Ok. So I wrote how much I hated the Orinoco Eco Camp Tour I went on in my post: I FUCKING HATE TOURS …but there was some cool things that I also feel I should mention. One of the best things about this tour….THE FOOD.
Volunteers made the food. They are almost all kids (ok, like, teenagers/young adults..not like 5 year olds or something). Many are from the local Warao people. Many barely speak Spanish, nevermind English, but they are always smiling and joking around with you anyway (through looks and charades and stuff).
The food was lots of delicious stew-like dishes served with rice and bread. On the table was always jars of these amazing and burn-your-face-off hot peppers. (really, I ate one of the raw peppers straight off the bush and the whole side of my face went numb for half an hour. I loved it).
The hot peppers made into a sauce that I was dipping my bread into always.
The people who cooked for us were mostly kids from the indigenous Warao people in the area. They handmade every meal, with minimal supplies, and every single thing I ate was delicious.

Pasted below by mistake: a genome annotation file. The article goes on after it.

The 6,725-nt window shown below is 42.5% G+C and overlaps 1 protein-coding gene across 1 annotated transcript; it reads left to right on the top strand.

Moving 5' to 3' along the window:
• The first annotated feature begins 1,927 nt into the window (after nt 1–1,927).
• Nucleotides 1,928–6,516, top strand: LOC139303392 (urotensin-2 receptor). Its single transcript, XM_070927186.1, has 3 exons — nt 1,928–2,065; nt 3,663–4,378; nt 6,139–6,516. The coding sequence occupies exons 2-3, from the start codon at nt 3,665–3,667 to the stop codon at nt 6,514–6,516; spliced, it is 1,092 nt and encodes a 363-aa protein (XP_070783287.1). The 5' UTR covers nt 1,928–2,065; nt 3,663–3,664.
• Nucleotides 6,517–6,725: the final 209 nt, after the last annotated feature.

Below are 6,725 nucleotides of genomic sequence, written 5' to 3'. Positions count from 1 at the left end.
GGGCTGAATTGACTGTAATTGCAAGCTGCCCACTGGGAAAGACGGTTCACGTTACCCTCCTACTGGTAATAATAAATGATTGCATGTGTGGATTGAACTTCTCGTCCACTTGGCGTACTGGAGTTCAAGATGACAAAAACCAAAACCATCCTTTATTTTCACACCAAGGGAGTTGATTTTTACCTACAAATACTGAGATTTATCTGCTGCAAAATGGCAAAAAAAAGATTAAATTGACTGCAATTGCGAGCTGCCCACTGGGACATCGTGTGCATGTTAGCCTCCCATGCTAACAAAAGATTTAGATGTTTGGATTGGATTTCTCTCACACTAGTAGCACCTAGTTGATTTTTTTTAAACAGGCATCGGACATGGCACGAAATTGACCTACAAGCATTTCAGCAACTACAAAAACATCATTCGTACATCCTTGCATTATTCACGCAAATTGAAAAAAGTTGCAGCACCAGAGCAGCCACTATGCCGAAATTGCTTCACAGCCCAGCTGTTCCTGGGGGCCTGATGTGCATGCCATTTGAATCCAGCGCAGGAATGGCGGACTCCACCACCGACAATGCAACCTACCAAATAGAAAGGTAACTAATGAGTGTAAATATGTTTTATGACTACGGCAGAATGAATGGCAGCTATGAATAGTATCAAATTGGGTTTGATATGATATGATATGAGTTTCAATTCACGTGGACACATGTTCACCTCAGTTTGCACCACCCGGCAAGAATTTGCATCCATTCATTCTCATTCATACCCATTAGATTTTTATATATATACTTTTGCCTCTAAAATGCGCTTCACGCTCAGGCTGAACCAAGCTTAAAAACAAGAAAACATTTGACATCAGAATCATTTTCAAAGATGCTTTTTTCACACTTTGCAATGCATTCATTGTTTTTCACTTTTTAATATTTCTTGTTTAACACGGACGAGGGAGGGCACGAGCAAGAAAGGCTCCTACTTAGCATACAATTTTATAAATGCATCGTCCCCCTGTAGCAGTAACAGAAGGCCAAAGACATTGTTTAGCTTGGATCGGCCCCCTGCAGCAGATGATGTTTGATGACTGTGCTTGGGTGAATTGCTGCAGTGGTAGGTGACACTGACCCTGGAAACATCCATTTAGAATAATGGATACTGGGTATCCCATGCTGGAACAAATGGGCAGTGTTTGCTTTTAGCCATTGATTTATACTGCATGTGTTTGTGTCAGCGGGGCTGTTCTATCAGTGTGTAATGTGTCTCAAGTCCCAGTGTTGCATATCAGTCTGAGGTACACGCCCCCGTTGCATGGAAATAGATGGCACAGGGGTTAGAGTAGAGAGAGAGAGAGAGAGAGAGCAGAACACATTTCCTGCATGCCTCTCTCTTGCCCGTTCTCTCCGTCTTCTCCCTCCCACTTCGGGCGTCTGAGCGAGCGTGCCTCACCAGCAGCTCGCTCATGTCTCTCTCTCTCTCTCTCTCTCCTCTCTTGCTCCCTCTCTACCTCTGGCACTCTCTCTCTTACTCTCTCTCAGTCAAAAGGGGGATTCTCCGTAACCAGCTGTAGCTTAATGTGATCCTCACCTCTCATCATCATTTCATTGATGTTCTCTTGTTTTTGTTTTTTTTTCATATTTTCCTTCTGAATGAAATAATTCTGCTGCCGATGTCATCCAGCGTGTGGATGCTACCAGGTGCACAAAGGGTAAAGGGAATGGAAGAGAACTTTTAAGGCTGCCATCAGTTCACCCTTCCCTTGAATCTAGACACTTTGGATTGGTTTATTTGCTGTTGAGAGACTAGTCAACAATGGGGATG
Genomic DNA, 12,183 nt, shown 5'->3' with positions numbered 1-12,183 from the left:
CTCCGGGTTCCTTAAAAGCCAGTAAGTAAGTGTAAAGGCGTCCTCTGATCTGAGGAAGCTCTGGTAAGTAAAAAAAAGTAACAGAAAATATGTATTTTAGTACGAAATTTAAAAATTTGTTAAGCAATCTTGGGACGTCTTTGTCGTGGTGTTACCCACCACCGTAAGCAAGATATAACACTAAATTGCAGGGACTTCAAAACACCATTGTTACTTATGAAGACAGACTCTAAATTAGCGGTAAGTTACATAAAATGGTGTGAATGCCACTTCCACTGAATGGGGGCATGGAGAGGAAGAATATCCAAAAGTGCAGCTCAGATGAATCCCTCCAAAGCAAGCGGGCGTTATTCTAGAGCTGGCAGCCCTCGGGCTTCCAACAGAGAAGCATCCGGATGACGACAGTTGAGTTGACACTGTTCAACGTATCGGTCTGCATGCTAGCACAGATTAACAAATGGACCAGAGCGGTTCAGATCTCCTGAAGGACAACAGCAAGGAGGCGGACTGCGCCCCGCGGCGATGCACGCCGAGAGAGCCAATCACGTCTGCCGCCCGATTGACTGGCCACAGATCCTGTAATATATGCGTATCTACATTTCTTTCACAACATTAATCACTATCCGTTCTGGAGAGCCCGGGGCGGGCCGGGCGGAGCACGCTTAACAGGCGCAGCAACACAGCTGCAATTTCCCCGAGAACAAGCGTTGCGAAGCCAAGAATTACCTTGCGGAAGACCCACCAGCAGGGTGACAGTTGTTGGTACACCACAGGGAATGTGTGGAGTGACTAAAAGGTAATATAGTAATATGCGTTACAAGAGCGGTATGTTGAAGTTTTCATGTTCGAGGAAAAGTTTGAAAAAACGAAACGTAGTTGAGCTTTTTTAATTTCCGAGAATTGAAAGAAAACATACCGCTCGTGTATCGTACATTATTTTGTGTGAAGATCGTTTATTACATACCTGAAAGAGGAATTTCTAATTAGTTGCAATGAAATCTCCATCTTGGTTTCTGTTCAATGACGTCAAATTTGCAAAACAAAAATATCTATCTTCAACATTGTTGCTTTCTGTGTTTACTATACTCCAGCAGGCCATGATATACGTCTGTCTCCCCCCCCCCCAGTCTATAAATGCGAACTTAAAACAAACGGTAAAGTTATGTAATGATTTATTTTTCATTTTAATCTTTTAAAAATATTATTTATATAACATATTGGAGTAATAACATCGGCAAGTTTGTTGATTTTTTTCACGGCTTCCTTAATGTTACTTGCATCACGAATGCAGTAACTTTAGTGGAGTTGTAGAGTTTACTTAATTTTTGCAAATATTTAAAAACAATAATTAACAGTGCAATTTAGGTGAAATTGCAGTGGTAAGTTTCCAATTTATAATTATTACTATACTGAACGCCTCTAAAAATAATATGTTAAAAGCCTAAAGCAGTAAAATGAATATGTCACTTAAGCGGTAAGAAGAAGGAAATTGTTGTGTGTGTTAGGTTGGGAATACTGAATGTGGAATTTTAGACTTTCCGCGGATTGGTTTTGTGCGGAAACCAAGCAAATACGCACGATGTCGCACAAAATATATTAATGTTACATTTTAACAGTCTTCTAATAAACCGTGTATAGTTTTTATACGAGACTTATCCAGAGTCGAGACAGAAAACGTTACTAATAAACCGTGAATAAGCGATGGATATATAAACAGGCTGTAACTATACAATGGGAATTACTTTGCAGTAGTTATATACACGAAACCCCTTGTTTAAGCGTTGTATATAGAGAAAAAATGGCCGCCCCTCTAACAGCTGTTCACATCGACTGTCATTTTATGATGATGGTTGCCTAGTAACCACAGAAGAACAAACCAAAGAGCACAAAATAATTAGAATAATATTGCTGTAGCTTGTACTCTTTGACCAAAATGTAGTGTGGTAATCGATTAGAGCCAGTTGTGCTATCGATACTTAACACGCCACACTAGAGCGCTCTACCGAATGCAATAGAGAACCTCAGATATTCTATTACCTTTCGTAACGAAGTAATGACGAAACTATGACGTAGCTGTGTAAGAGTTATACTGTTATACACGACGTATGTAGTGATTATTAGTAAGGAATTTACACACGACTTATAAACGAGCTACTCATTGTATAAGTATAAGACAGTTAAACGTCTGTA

There was much fish stew types of food, like this some-kind-of-tuna-like-fish stew (below) that was unbelievable.
The food was laid out for lunch and dinner buffet style and always included a stew of some sort, rice, bread, and some kind of salad or slaw.
And the bread was some sort of homemade sour-dough bread which I absolutely loved. (especially after eating the ridiculously hot peppers off the bush outside.)
Yes, and the bread was cut with a giant, scary looking hunting knife. Supplies are minimal at the camp. Plus you look like a badass cutting bread with a hunting knife.
And every morning we had delicious handmade coffee.
And eggs with fruit and more bread.
And if you caught a piranha, they would fry it up for you. (I did not catch anything, but one guy caught a few and shared)
So even though I do not in any way recommend this tour, there was good things about it too. Like the food!